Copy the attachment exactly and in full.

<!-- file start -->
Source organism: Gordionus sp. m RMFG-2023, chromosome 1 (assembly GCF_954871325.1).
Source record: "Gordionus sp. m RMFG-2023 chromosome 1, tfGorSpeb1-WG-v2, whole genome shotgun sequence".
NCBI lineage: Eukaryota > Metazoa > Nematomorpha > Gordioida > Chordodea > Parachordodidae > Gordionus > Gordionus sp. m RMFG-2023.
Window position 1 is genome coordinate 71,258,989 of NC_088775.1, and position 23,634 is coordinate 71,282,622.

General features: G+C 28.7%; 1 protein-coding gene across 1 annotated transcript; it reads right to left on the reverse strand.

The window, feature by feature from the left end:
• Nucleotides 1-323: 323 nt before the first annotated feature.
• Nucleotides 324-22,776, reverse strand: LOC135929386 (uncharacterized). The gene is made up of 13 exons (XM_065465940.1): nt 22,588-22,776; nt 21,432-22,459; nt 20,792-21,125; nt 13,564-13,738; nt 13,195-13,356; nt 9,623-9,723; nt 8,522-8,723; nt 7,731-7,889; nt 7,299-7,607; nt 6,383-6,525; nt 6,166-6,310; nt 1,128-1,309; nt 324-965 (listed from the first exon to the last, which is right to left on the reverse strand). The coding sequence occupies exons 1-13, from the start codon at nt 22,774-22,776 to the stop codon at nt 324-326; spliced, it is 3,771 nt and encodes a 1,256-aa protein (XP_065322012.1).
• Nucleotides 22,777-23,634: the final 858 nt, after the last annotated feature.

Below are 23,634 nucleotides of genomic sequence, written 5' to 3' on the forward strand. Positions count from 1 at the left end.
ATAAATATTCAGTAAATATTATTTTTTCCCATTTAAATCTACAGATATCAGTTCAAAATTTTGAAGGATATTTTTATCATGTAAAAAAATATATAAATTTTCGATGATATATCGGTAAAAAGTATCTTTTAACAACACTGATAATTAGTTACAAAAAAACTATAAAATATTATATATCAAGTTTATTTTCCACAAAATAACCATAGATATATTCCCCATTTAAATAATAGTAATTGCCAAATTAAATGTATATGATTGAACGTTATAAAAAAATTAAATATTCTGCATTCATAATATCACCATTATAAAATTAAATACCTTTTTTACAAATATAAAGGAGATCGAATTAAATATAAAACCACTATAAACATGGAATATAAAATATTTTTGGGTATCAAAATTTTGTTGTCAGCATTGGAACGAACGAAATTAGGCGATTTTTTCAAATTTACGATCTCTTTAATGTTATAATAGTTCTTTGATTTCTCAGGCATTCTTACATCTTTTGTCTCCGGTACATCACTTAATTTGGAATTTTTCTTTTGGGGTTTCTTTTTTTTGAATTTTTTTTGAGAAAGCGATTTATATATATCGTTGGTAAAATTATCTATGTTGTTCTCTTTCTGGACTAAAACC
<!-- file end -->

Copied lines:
Source organism: Gordionus sp. m RMFG-2023, chromosome 1 (assembly GCF_954871325.1).
Source record: "Gordionus sp. m RMFG-2023 chromosome 1, tfGorSpeb1-WG-v2, whole genome shotgun sequence".
NCBI lineage: Eukaryota > Metazoa > Nematomorpha > Gordioida > Chordodea > Parachordodidae > Gordionus > Gordionus sp. m RMFG-2023.
Window position 1 is genome coordinate 71,258,989 of NC_088775.1, and position 23,634 is coordinate 71,282,622.

General features: G+C 28.7%; 1 protein-coding gene across 1 annotated transcript; it reads right to left on the reverse strand.

The window, feature by feature from the left end:
• Nucleotides 1-323: 323 nt before the first annotated feature.
• Nucleotides 324-22,776, reverse strand: LOC135929386 (uncharacterized). The gene is made up of 13 exons (XM_065465940.1): nt 22,588-22,776; nt 21,432-22,459; nt 20,792-21,125; nt 13,564-13,738; nt 13,195-13,356; nt 9,623-9,723; nt 8,522-8,723; nt 7,731-7,889; nt 7,299-7,607; nt 6,383-6,525; nt 6,166-6,310; nt 1,128-1,309; nt 324-965 (listed from the first exon to the last, which is right to left on the reverse strand). The coding sequence occupies exons 1-13, from the start codon at nt 22,774-22,776 to the stop codon at nt 324-326; spliced, it is 3,771 nt and encodes a 1,256-aa protein (XP_065322012.1).
• Nucleotides 22,777-23,634: the final 858 nt, after the last annotated feature.

Below are 23,634 nucleotides of genomic sequence, written 5' to 3' on the forward strand. Positions count from 1 at the left end.
ATAAATATTCAGTAAATATTATTTTTTCCCATTTAAATCTACAGATATCAGTTCAAAATTTTGAAGGATATTTTTATCATGTAAAAAAATATATAAATTTTCGATGATATATCGGTAAAAAGTATCTTTTAACAACACTGATAATTAGTTACAAAAAAACTATAAAATATTATATATCAAGTTTATTTTCCACAAAATAACCATAGATATATTCCCCATTTAAATAATAGTAATTGCCAAATTAAATGTATATGATTGAACGTTATAAAAAAATTAAATATTCTGCATTCATAATATCACCATTATAAAATTAAATACCTTTTTTACAAATATAAAGGAGATCGAATTAAATATAAAACCACTATAAACATGGAATATAAAATATTTTTGGGTATCAAAATTTTGTTGTCAGCATTGGAACGAACGAAATTAGGCGATTTTTTCAAATTTACGATCTCTTTAATGTTATAATAGTTCTTTGATTTCTCAGGCATTCTTACATCTTTTGTCTCCGGTACATCACTTAATTTGGAATTTTTCTTTTGGGGTTTCTTTTTTTTGAATTTTTTTTGAGAAAGCGATTTATATATATCGTTGGTAAAATTATCTATGTTGTTCTCTTTCTGGACTAAAACC